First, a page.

IV. Leave to Amend
Plaintiff has also requested leave to amend his complaint should this Court find that his complaint fails to state a claim. (Plaintiff's Br. in Opp'n at 7, Doc. 35) Under Federal Rule of Civil Procedure 15(a), "a party may amend the party's pleadings . . . by leave of court . . . and leave shall be freely given when justice so requires." FED. R. CIV. P. 15(a). It is within the sound discretion of the trial court to determine whether a party shall have leave to amend pleadings. See Foman v. Davis, 371 U.S. 178, 182 (1962); Heyl & Patterson Int'l, Inc. v. F.D. Rich Housing, 663 F.2d 419, 425 (3d Cir. 1981). However, "[i]n the absence of any apparent or declared reason -- such as undue delay, bad faith or dilatory motive on the part of the movant, repeated failure to cure deficiencies by amendments previously allowed, undue prejudice to the opposing party by virtue of the allowance of the amendment, futility of the amendment, etc. -- the leave sought should, as the rules require, be 'freely given.'" Foman, 371 U.S. at 182. "In the absence of substantial or undue prejudice, denial instead must be based on bad faith or dilatory motives, truly undue or unexplained delay, repeated failures to cure the deficiency by amendments previously allowed, or futility of amendment." Lorenz, 1 F.3d at 1414 (citing Heyl, 663 F.2d at 425).
The only pertinent issue here is whether any amendments to the Complaint would be "futile." An amendment is futile if "the complaint, as amended, would fail to state a claim upon which relief could be granted." In re Burlington Coat Factory Sec. Litig., 114 F.3d 1410, 1434 (3d Cir. 1997) (citing Glassman v. Computervision Corp., 90 F.3d 617, 623 (1st Cir. 1996)). In making this assessment, the Court must use the same standard of legal sufficiency employed under Federal Rule of Civil Procedure 12(b)(6). Id. In other words, "[a]mendment of the complaint is futile if the amendment will not cure the deficiency in the original complaint or if the amended complaint cannot withstand a renewed motion to dismiss." Jablonski v. Pan Am. World Airways, Inc., 863 F.2d 289, 292 (3d Cir. 1988).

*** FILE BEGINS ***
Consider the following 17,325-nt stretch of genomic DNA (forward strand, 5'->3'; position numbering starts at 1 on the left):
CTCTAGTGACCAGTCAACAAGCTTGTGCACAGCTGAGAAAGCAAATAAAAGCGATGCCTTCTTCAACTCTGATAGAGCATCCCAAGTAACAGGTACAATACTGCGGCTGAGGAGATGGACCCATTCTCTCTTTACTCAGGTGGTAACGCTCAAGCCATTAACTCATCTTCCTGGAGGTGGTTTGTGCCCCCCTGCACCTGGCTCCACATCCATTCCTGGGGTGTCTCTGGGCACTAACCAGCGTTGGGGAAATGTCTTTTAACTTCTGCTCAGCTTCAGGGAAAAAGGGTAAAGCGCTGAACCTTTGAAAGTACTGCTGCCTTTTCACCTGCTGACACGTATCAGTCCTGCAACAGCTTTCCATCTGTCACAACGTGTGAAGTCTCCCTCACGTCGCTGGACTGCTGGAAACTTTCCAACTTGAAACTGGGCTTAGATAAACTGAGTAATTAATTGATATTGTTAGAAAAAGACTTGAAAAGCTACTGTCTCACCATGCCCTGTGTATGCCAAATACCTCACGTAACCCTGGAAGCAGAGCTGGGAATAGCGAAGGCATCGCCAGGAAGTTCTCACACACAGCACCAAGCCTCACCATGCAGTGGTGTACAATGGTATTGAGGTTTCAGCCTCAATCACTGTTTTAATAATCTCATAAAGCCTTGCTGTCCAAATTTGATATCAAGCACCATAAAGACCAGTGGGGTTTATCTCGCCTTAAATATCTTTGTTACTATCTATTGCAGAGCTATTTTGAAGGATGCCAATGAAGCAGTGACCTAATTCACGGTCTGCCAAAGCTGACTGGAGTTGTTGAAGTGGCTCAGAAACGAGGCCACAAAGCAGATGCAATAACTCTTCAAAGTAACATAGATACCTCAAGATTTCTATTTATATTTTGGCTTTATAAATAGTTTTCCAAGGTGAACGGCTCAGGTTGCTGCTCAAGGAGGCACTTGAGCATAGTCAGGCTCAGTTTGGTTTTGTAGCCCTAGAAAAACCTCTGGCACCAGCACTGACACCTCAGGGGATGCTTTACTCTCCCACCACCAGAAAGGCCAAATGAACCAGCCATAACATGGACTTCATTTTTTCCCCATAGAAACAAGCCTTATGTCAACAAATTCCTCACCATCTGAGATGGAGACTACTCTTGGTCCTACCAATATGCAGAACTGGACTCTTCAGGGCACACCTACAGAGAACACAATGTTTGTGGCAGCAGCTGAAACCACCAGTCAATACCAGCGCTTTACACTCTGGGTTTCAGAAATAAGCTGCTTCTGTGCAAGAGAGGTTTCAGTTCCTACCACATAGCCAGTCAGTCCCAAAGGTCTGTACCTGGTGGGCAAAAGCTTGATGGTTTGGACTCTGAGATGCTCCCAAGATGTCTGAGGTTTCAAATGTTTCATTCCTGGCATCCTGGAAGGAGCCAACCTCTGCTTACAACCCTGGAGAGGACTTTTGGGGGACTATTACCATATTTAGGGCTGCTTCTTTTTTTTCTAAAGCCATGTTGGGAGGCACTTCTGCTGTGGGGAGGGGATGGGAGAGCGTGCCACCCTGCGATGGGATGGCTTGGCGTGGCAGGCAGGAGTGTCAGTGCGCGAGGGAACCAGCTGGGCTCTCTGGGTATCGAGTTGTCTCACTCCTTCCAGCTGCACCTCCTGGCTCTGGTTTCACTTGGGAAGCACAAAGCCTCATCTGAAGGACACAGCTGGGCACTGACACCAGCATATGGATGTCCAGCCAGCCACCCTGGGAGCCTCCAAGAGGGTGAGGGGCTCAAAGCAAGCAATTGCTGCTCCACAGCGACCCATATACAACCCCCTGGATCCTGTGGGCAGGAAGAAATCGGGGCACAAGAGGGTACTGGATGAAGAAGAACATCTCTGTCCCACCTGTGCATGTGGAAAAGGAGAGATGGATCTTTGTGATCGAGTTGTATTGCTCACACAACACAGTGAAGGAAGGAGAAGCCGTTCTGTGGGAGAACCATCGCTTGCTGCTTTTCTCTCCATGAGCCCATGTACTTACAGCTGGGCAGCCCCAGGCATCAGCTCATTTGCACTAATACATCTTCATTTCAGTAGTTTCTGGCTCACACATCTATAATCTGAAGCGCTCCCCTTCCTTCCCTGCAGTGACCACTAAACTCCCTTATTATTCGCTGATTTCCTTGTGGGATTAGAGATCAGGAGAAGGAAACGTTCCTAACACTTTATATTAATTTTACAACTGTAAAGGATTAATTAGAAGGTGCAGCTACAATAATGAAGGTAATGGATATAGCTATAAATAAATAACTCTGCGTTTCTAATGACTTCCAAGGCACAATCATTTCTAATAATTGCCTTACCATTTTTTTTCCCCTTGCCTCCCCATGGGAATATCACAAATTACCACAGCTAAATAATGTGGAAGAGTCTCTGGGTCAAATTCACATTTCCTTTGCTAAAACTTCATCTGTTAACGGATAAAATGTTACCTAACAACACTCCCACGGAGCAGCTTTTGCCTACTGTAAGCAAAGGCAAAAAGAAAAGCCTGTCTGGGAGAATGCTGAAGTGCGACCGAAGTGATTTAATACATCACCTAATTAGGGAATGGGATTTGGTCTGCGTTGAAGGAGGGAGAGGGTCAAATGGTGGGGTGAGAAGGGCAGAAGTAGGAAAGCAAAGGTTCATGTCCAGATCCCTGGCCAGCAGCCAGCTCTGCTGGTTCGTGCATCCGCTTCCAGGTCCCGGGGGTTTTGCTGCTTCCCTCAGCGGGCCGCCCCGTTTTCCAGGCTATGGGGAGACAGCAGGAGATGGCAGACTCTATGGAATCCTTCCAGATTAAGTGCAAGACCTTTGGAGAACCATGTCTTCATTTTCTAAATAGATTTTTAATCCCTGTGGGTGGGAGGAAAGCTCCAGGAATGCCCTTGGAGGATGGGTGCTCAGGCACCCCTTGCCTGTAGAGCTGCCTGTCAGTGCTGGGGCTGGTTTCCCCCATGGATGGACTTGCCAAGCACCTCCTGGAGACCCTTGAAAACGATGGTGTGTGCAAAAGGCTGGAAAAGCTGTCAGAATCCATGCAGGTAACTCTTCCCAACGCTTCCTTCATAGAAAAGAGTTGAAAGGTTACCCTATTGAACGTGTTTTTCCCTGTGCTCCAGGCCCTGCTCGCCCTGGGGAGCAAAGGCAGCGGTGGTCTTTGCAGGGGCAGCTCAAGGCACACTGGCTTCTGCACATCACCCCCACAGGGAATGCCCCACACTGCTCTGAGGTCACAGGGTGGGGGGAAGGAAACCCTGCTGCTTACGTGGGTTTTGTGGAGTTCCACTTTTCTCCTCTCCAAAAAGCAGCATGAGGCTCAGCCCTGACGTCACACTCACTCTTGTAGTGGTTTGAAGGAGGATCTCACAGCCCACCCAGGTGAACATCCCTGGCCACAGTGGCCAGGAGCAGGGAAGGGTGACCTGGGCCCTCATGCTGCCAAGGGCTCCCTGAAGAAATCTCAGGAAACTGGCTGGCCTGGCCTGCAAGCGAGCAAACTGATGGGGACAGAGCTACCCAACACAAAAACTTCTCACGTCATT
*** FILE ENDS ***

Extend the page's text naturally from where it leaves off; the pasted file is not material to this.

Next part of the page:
With respect to Count I, these facts cannot establish a cause of action for the violation of Plaintiff's right of access to the courts. Plaintiff's § 1983 claims relating to the criminal proceedings will continue to be barred by Heck v. Humphrey issues unless and until the conviction is overturned; any amendment to those claims will be futile. As to the Plaintiff's claims relating to his civil case, there must be a non-frivolous underlying claim to establish an injury. Christopher v. Harbury, 536 U.S. 403, 415 (2002).Plaintiff's purported cause of action for being injured during the police pursuit is clearly frivolous because as a matter of law there is no duty of care to a fleeing driver during pursuit. Frazier v. Commw. of Pennsylvania, 845 A.2d 253, 255 (Pa. Commw. Ct. 2004). Any amendment will be futile unless Plaintiff can articulate a non-frivolous underlying claim. With these considerations in mind, Plaintiff will be given twenty-one (21) days in which to file a motion to amend before this case will be marked as closed.
For the reasons stated above, Plaintiff's Complaint will be dismissed. In light of the above discussion, I need not address the remaining grounds for relief requested by the Defendants.
An appropriate order will follow.
ORDER NOW, this 19th day of January, 2010, IT IS HEREBY ORDERED that:
(1) Defendant Demetirus Fannick's Motion to Dismiss (Doc. 10), Defendant George Skumanick's Motion for Judgment on the Pleadings (Doc. 12), and Defendant Joseph Walsh's Motion to Dismiss (Doc. 17) are GRANTED.
(2) Plaintiff's Complaint (Doc. 1) is DISMISSED. (3) Plaintiff has twenty-one (21) days from the date of this Order to file a motion to amend before this case will be marked as closed.
A. Richard Caputo United States District Judge